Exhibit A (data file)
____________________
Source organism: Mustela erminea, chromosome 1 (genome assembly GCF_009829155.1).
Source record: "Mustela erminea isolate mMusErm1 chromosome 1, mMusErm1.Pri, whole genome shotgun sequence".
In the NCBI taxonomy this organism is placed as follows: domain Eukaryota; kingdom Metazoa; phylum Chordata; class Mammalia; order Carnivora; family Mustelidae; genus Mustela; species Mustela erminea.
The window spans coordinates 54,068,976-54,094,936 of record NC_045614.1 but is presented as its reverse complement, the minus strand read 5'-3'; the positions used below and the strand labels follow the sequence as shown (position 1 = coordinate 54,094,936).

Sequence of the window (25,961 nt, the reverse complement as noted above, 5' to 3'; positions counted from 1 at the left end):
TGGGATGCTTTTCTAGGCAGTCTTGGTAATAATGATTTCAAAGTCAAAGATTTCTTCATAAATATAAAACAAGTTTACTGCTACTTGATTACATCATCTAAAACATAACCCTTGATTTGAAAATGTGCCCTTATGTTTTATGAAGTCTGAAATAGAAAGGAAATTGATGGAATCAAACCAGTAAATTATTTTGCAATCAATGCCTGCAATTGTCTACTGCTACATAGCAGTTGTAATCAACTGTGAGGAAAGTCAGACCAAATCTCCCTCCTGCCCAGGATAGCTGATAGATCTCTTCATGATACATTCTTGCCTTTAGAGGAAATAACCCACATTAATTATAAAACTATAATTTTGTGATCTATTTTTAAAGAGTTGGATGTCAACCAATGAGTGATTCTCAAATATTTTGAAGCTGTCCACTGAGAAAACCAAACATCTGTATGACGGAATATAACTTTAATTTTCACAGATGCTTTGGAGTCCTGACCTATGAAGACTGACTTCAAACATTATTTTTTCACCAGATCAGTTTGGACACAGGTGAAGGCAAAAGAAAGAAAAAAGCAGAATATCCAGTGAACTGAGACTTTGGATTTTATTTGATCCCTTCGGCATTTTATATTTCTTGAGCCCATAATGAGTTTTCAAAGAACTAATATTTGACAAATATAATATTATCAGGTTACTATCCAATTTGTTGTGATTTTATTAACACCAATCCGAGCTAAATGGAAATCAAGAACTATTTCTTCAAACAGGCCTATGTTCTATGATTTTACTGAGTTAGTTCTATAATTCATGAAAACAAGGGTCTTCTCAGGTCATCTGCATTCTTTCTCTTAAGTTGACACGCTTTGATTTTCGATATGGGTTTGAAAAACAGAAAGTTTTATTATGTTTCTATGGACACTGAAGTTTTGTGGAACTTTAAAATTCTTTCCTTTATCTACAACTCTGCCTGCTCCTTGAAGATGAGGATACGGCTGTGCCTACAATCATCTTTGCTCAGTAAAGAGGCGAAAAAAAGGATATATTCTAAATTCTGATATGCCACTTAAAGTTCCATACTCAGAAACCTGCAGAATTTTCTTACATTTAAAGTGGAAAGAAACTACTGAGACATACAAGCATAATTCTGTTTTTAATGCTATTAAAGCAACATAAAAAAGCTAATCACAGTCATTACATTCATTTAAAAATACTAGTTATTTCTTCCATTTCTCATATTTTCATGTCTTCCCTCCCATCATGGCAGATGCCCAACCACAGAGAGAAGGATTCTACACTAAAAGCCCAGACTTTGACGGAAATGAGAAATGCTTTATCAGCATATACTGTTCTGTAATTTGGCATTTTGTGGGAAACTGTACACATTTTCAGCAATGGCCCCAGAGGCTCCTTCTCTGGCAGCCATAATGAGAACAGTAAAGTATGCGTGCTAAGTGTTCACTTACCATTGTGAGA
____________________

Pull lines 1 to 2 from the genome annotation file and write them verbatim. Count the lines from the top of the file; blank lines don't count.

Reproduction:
Source organism: Mustela erminea, chromosome 1 (genome assembly GCF_009829155.1).
Source record: "Mustela erminea isolate mMusErm1 chromosome 1, mMusErm1.Pri, whole genome shotgun sequence".